In the mid- eighties, Lester Thurow proclaimed" GATT is dead in the water ".
We could say today: " Doha Development Round" is dead in the water".
All ministers have repeatedly declared this in various ways in paras 30, 32, 33 and 34 of the Nairobi Declaration. There is no unanimity on reaffirming Doha mandates, approaches and modalities of addressing the negotiations. (para 30).
There is no unanimity on the Doha structures and architecture.(Para 32).And with these basics in question, the ministers have the temerity to ask their officials to find ways of advancing the negotiations, asking their poor subordinates to do what they would like to do surreptitiously ( like ministers from developed countries) or were too intimidated to do ( like ministers from developing countries) (para 33)!
But this is not as farcical as it sounds: there is no reference to the Trade Negotiating Committee (TNC), the supreme organ brought into being for conducting the Doha negotiations . The only reference is to the General Council and Director General (para 33) who constitute the permanent machinery of the WTO. This is the death- knell of the Doha Round dinned into the deaf ears of all the ministers from the developing countries, who were and are swearing in the name of the Doha Round.
As if this humiliation was not enough, para 34 goes on to say that "some wish to identify and discuss other issues for negotiations ; while others do not." Note the subtle change from " Many " and "others" in para 32 to" some" and "others", almost granting parity of numbers to opposing views!
Such acknowledgement by all ministers in the context of ongoing negotiations constitutes an open invitation to table all contentious new issues such as investment, global value chains, competition policy, labour standards, environment etc (resisted tooth and nail by developing countries all along) in General Council and GC being a subordinate organ to the Ministerial Meeting and not bound by the mandate given to TNC, will be well within its competence to take on board all such issues.
Developing countries will find themselves in no position to stop this. The last line " Any decision to launch negotiations would need to be agreed by all members," is a redundant and ineffectual platitude which does not give any handle to developing countries to nip the process in the bud in GC. What is worse the agreement on the discussion on new issues will be used by developed countries as a bargaining chip to stall any progress in negotiations on all pending issues of the Doha Round!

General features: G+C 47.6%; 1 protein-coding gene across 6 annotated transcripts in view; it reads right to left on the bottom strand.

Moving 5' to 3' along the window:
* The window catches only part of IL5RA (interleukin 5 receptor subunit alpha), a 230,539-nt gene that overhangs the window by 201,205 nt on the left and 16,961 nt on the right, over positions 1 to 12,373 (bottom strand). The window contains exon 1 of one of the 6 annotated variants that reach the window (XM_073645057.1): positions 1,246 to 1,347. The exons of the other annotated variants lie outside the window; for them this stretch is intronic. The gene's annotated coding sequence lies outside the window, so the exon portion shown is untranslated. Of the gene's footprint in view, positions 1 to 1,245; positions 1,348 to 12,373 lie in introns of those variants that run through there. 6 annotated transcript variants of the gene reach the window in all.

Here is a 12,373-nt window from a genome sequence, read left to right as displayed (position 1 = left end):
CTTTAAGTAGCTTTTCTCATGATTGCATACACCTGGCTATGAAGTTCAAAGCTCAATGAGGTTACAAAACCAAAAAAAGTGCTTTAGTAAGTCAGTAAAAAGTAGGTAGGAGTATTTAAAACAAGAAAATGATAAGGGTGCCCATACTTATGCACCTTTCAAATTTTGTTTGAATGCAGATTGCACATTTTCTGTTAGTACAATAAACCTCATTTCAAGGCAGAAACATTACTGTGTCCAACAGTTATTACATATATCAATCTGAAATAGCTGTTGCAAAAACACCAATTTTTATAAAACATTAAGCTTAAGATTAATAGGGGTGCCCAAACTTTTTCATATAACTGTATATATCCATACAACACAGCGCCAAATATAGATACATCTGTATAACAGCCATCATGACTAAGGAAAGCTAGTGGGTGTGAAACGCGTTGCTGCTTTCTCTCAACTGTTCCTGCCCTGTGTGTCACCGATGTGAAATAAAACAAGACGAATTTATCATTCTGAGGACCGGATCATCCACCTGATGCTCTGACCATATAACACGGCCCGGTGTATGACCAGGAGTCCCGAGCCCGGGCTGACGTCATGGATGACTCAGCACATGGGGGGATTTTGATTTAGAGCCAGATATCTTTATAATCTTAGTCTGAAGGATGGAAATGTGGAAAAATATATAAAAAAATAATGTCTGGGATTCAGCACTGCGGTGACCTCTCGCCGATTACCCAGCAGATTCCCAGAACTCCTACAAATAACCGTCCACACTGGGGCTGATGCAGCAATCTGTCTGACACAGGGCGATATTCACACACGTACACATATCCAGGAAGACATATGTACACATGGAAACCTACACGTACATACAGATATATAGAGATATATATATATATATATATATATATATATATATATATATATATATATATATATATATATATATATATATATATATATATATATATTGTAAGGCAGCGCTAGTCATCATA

So, as we shall see presently, we surrender our bargaining chips and arm our adversary with new handle to twist our arm! There goes the dismal failure on the front of new issues.
As regards, the prime concerns viz. Special Safeguard Measures and Public Stock-holding (not to mention the key question of domestic subsidy to agriculture in developed countries), there is no movement whatsoever beyond what was already stated in previous Ministerials and subsequent decisions years ago. The rhetorical repetition of those decisions cannot hide the stagnating status quo. And we came to this pass because(a) we chose to surrender the only bargaining chip in our hand earlier by agreeing to the Trade Facilitation Agreement (in which US was keenly interested) unilaterally without asking for quid- pro- quo in terms of a permanent solution to our public stock-holding programme. (So much for the achievement of flamboyant billateral diplomacy at the topmost level!); and (b) we were too timid to defend our interests at the ministerial meeting using all legal procedures available.
That brings me to the last point. It is no consolation to have another platitudinous homily thrown in: " We acknowledge strong legal structure of this organisation." (para 30). We chose not to use this legal structure. According to WTO agreement(unlike in the erstwhile GATT where there was no alternative to consensus in cases of decisions of a basic nature such as the mandate or scope), if the consensus is not reached, specified majorities are envisaged to reach decisions according to the nature of the decision.
Developing countries chose not to exercise their legal rights. And India chose not to mobilise developing countries for the purpose. Worse still , India did not show the courage that a small country like Nicaragua did in the Paris Climate Conference in raising its flag questioning the arbitrary, stealthy and undemocratic change introduced in the final draft at the last moment (from 'shall' to 'should'). Nicaragua was ignored blatantly by the Chairman of the Conference. But It would have been impossible to ignore India in Nairobi if it had stood courageously to defend its rights and those of developing countries.
If that had happened, either the Nairobi ministerial would have been forced to take decisions by prescribed majorities or it would have collapsed altogether, bringing back the Doha Round to where it was before Nairobi without any encumbrance of new issues.
In the former case, we would have won our point legally . In the latter case, we would been no worse off than where we were before Nairobi.
(S.P.Shukla is former Finance Secretary to the Government of India)
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